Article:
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I have connected a system with NTP client on a local network with windows system on which NTP server is running. The problem is client is not able to sync the time with server.

NTP version: 4.2.8p13 (on client)

NTP conf file (UPDATED):

driftfile /etc/ntp.drift
restrict -4 default
restrict -6 default
server -6 fddb::abe7:8164:14eb:2222 iburst

ntpq -npcrv result (UPDATED):

     remote           refid      st t when poll reach   delay   offset  jitter
==============================================================================
 fddb::abe7:8164 .LOCL.           1 u    5   64    3    0.752  3925.18   1.286

associd=0 status=c016 leap_alarm, sync_unspec, 1 event, restart,
version="ntpd 4.2.8p13@1.3847-o Fri Mar 20 17:38:42 UTC 2020 (2)",
processor="armv7l", system="Linux/4.1.15", leap=11, stratum=16,
precision=-19, rootdelay=0.000, rootdisp=1.125, refid=INIT,
reftime=(no time),
clock=e22c442f.99e69f37  Mon, Mar 30 2020 15:40:55.601, peer=0, tc=3,
mintc=3, offset=0.000000, frequency=0.000, sys_jitter=0.000000,
clk_jitter=0.002, clk_wander=0.000

But when I update the time using ntpdate command, time gets synchronized. I have restarted the daemon many times but still the system is not syncing the time through ntpd.

Any help will be appreciated.

Thanks in Advance!

  • Found one issue: kernel logs: "ntpd[1091]: kernel reports TIME_ERROR: 0x41: Clock Unsynchronized" Do any one have idea what is it;s solution? – Anon Mar 26 at 11:45
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Your time is not syncing because your clock is too far out. Your offset is 2808682 milliseconds, which is over 46 minutes. Make sure your ntpd is being started with the -G flag. (Usually -g is the default.) Alternatively, set the time to within 1 second of the correct time before starting. Then restart ntpd - your time should correct itself within a few minutes.

You also have a duplicate server line in your configuration, which is not needed, but that shouldn't be stopping things from working.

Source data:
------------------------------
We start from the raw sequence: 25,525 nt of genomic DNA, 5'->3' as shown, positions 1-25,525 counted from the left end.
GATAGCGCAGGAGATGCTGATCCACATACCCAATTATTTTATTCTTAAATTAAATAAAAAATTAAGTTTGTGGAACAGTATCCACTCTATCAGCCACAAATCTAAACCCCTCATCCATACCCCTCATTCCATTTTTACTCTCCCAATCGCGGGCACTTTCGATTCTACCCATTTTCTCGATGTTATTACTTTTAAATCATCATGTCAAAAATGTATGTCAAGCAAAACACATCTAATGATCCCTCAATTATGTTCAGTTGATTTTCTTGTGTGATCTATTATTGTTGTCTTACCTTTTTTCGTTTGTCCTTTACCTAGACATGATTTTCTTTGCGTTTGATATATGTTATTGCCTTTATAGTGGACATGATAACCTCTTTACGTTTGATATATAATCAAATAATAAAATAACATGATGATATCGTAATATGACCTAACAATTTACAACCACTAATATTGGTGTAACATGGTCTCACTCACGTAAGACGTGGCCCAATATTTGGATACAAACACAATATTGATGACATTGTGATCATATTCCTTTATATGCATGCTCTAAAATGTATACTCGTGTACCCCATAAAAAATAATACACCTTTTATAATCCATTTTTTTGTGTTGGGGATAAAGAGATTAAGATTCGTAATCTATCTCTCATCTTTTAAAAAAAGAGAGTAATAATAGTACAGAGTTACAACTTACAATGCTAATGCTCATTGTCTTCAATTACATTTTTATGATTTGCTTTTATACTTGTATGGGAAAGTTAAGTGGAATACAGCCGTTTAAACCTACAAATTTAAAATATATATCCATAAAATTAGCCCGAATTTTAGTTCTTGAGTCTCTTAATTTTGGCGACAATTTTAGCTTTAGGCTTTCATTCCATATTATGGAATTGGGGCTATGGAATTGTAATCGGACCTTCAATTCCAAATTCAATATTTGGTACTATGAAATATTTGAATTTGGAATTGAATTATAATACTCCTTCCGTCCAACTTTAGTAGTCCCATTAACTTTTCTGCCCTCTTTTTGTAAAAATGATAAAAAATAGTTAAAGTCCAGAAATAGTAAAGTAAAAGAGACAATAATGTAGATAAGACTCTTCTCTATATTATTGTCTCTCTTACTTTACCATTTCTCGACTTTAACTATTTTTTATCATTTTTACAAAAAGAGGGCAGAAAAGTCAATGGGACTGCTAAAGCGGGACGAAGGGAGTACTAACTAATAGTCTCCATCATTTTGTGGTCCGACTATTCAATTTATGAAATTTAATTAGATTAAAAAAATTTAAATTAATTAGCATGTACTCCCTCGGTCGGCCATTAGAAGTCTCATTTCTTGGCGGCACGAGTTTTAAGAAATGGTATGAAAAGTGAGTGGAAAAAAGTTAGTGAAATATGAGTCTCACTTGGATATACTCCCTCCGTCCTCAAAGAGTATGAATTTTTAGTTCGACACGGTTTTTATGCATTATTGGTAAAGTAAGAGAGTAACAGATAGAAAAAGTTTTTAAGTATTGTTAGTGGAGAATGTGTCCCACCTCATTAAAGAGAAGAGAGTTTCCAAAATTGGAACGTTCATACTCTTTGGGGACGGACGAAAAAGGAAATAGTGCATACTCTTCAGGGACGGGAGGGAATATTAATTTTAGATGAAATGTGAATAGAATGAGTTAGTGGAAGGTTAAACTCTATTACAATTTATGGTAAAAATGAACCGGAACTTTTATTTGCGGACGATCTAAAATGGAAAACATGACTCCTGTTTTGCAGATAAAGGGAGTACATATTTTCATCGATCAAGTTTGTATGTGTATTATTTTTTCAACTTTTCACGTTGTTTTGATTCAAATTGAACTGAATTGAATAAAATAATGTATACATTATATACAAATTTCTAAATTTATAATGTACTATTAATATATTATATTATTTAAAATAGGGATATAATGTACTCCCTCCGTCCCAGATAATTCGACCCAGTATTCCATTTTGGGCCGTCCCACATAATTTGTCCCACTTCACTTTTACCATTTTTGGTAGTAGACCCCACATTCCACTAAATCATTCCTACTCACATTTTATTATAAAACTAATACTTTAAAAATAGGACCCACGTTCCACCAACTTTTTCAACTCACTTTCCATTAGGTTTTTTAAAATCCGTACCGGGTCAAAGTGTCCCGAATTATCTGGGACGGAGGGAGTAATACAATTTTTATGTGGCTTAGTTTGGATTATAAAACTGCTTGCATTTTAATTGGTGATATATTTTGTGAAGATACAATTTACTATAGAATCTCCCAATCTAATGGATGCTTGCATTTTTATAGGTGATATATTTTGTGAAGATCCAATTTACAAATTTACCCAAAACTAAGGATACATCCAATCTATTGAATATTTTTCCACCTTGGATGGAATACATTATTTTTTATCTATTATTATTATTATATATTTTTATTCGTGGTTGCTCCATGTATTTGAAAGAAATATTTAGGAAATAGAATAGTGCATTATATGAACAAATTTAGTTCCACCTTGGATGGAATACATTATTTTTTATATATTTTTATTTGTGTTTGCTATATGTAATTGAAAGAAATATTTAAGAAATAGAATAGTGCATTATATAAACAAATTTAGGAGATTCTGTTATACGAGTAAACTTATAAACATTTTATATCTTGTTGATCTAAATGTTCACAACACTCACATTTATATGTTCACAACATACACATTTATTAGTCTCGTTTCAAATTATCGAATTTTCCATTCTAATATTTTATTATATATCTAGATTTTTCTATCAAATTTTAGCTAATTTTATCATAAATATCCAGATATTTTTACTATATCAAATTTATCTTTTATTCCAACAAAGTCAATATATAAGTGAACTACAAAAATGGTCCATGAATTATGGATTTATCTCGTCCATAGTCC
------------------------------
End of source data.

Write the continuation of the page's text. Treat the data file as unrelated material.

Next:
You should also remove the restrict default line, which is much too permissive and allows remote systems to query your ntpd and opens it up to being used in reflective DDOS attacks. The preferred configuration nowadays is something more like this:

# By default, exchange time with everybody, but don't allow configuration.
restrict -4 default kod notrap nomodify nopeer noquery limited
restrict -6 default kod notrap nomodify nopeer noquery limited

# Local users may interrogate the ntp server more closely.
restrict 127.0.0.1
restrict ::1

# Needed for adding pool entries
restrict source notrap nomodify noquery

The error about the clock being unsynchronized is a symptom of this problem, not the cause.

| improve this answer | |
  • I've set the time within 1 min range and after waiting for hours it is not syncing up. Also when i execute the command ntptime it is giving return code 5. Is it affecting this mis-behaviorr in any way ? – Anon Mar 27 at 5:15
  • actually I noticed today that offset is decreasing very slowly. I've already added "iburst" in the conf file but still the sync-up is very slow – Anon Mar 27 at 7:32
  • Set the time, then gather the output of ntpq -npcrv and show your exact config file again - there might be something else you missed. – Paul Gear Mar 27 at 11:26
  • I've updated the conf file and the ntpq results in the question itself – Anon Mar 30 at 7:30
  • Your source server is synchronized to its local clock rather than a useful lower stratum source. It's likely that both it and your local clock are unstable and thus cannot usefully synchronize with each other. Get more time sources, and make sure that they have proper connections to reliable stratum 1 servers. – Paul Gear Mar 30 at 10:41

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